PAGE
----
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I have two tables:

Keywords

where I store unique keywords.

CREATE TABLE [dbo].[Keywords]
[KeywordID] [int] IDENTITY(1,1) NOT NULL,
[Description] [varchar](200) NOT NULL

select * from Keywords   

  1 MVC  
  2 HTML  
  3 C#  
  4 ASP.NET MVC  
  5 MVC3

KeywordSynonymous

where I point certain keywords to be synonymous of others.

CREATE TABLE [dbo].[KeywordSynonymous]
    [KeywordID] [int] NOT NULL,
    [KeywordSynonymousID] [int] NOT NULL

Both fields are FK to the Keywords table and both combined fields are used as PK on this table.

In here I would to state that 'MVC' and 'MVC3' are synonymous, and maybe that 'MVC3' and 'ASP.NET MVC' are also synonymous.

select * from KeywordSynonymous  

1 5  
5 4  

CONCEPTS

1)

If Keyword 'MVC' is synonymous of 'MVC3'
and 'MVC3' is synonymous of 'ASP.NET MVC'

then conceptually MVC is ALSO synonymous of 'ASP.NET MVC'

2)

If Keyword 'MVC' is synonymous of 'MVC3'

then it's also true the VICEVERSA and that 'MVC3 is synonymous of 'MVC'

QUESTION

Imagine on my website I'm doing a search and the user could type anything, but for our example he could type 'MVC' or 'MVC3' ...

How can I get with one SQL statement ALL the possible synonymous ensuring that both Concept 1 and 2 are met?

Meaning that:

>> if the user types 'MVC',        my sql should return 'MVC, MVC3', 'ASP.NET MVC'.  
>> if the user types 'MVC3',       my sql should return 'MVC, MVC3', 'ASP.NET MVC'.  
>> if the user types 'ASP.NETMVC', my sql should return 'MVC, MVC3', 'ASP.NET MVC'.  

================================================================
UPDATE
I feel I have to add a bit about the website i am developing. It's a market place where young professionals will be able to sell their services using new ways to promote themselves.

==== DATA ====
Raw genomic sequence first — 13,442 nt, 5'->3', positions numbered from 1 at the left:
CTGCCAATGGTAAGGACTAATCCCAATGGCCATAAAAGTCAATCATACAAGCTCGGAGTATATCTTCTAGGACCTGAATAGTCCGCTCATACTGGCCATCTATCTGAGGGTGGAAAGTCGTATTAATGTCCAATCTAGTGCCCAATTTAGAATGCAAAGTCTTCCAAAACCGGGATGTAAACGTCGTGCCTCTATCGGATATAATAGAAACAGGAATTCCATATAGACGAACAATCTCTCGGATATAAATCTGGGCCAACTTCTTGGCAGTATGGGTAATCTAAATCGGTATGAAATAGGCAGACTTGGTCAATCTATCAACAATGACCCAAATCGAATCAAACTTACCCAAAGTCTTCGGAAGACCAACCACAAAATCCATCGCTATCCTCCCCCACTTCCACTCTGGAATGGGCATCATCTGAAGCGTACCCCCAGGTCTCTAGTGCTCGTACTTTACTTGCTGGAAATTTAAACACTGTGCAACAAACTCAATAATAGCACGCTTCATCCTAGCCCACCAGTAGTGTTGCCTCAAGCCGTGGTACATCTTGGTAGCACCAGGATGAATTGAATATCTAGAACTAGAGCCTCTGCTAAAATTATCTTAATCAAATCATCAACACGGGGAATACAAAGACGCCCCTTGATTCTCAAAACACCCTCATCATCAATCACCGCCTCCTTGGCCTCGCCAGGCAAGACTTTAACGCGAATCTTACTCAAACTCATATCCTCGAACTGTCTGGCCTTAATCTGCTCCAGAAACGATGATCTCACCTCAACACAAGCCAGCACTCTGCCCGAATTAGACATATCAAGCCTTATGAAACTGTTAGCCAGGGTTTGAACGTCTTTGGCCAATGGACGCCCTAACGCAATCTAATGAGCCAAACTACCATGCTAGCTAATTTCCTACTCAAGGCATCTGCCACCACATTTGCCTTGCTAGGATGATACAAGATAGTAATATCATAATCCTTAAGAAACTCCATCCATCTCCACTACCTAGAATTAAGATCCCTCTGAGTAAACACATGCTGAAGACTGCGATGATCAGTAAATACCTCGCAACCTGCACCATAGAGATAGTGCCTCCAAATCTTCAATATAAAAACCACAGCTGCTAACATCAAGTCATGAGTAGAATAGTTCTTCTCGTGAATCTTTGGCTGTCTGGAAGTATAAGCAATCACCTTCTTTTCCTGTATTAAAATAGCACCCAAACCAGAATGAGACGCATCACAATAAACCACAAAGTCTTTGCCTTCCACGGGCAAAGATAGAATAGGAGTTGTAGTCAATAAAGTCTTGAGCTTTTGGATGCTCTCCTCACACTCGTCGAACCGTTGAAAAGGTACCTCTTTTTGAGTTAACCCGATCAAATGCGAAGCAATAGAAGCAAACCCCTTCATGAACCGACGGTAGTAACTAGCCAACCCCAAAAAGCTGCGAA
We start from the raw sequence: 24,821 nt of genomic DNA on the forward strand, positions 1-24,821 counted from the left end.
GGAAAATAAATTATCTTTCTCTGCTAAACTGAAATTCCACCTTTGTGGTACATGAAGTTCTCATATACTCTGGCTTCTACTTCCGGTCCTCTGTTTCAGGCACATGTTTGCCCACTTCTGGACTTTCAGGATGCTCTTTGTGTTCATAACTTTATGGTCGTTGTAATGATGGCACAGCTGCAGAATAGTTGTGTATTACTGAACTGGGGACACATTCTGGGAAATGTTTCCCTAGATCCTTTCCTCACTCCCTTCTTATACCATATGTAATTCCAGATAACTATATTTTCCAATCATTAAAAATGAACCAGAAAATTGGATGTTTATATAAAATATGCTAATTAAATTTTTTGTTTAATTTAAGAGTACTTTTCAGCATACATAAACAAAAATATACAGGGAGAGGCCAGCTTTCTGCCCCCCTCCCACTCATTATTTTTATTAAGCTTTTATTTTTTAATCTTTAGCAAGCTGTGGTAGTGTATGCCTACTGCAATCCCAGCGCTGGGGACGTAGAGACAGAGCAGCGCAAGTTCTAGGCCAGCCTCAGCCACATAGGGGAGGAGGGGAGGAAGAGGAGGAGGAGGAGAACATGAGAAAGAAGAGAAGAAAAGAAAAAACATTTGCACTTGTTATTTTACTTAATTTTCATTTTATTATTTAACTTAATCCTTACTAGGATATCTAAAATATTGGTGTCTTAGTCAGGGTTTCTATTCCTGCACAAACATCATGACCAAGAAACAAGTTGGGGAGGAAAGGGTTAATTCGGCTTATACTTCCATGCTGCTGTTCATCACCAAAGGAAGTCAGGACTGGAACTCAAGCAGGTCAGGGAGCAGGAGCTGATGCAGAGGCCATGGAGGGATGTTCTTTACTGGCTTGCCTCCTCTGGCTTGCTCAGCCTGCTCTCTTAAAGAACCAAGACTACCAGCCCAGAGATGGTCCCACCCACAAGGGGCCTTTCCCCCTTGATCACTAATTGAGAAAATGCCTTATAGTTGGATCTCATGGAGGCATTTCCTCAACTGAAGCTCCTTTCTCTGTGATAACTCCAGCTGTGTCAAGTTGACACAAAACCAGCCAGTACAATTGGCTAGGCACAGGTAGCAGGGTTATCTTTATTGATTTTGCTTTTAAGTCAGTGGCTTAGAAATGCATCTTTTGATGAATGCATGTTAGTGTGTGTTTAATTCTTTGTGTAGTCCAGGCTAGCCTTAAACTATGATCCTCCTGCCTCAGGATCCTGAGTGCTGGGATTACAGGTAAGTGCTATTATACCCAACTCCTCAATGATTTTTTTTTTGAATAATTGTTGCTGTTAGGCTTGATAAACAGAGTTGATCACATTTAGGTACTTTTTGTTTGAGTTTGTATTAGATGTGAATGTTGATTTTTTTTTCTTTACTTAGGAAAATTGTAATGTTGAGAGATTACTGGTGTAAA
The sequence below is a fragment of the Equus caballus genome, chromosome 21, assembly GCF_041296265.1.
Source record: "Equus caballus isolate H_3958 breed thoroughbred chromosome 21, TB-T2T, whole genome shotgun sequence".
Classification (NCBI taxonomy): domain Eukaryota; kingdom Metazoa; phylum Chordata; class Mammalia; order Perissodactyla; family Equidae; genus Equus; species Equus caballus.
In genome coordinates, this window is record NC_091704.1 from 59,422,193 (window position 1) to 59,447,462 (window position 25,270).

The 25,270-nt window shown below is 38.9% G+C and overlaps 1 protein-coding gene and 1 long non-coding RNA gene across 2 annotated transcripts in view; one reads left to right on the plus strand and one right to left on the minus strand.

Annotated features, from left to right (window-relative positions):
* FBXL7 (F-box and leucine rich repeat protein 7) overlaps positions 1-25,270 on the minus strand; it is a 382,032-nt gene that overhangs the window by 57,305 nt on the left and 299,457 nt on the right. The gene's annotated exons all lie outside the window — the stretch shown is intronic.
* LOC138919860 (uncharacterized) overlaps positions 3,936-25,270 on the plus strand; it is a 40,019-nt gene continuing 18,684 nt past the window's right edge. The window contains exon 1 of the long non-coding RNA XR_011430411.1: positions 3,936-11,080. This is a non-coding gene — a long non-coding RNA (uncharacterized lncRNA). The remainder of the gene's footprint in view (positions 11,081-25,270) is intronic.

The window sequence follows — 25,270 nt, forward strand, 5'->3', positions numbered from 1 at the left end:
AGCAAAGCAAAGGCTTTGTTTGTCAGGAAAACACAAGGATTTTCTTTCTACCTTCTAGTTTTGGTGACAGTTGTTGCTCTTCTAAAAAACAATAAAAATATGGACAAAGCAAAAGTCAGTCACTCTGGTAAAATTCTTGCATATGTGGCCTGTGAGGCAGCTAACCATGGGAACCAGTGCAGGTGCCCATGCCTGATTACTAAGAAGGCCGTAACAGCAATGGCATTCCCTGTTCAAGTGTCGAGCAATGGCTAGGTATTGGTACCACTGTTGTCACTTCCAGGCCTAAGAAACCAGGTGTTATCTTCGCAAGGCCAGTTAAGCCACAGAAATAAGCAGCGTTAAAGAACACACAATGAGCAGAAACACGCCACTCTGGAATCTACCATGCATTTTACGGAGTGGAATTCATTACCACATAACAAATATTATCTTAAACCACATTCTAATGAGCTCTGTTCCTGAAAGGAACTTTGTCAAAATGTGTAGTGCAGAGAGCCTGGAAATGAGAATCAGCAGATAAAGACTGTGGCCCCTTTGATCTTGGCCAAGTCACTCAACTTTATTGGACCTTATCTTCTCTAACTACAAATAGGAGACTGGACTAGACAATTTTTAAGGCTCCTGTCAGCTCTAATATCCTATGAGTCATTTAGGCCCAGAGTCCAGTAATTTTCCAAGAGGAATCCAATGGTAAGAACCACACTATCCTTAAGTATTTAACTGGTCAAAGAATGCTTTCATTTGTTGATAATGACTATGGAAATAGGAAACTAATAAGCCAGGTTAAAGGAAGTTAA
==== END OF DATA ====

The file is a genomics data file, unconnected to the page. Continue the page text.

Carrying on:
Since we want to allow any profession, I cannot foresee at this time what "keywords" will define better each profession. So I will allow the users to define those keywords.

My problem is that I need to allow UserX to search for these young professionals by profession and keywords. I need to allow these users to match their searched keywords to existing keywords so that current and future searches will automatically match the right profiles.

That's why i don't have all the keywords in advance and surely cannot identify future keywords and their respective synonymous. I also cannot expect the users to match ALL existing keywords to all relevant ones ...so that's why i need Concept 1 working.

================================================================
STACKOVERFLOW TAGS
The Keyword's module should work very similar to StackOverflow Tags (Keywords) where if I set the TAGS to be SQL, you guys that are searching for TSQL or SQL SERVER ...should also see this post.

:-)

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2  
You would probably be better off storing all the combinations in KeywordSynonymous up front rather than having to traverse a path for each select –  Martin Smith Apr 14 '11 at 20:33
    
Do you have to go homebrew? Any reason not to use a full text index with a thesaurus? Here's MS's architecture answer: msdn.microsoft.com/en-us/library/ms142541.aspx –  Pete M Apr 14 '11 at 20:49
    
@Martin >> This table will be populated by the site's user. They will add keyword on the needed basis (pretty much we are not restricting what goes in). For now the Admin will manage the synonymous entries every XX weeks ...but we are considering giving this feature to the users themselves, where they will "hint" the admin that 2 keywords are synonymous. The admin will not know all possible matching ...that's why your propose solution is not possible. –  SF Developer Apr 15 '11 at 2:38
    
@Pete >> The site will be like a google where people will search for anything ..so unless there is a thesaurus that knows all the matching words, this would not really fit the needs. –  SF Developer Apr 15 '11 at 2:39
    
@Filu My solution also implements concept 1. It finds all synonymous of any deepness level. Did you try it? –  Jose Rui Santos Apr 15 '11 at 3:24

5 Answers 5

You should definitely use Common Table Expressions. This is ideal solution for your problem, because it does not change your current DB schema and most importantly, CTE is an elegant and the logical solution due to the recursiveness that your KeywordSynonymous table has.

To accomplish this, its better to first create a view that selects all rows in KeywordSynonymous in both directions. In your case, this table returns the rows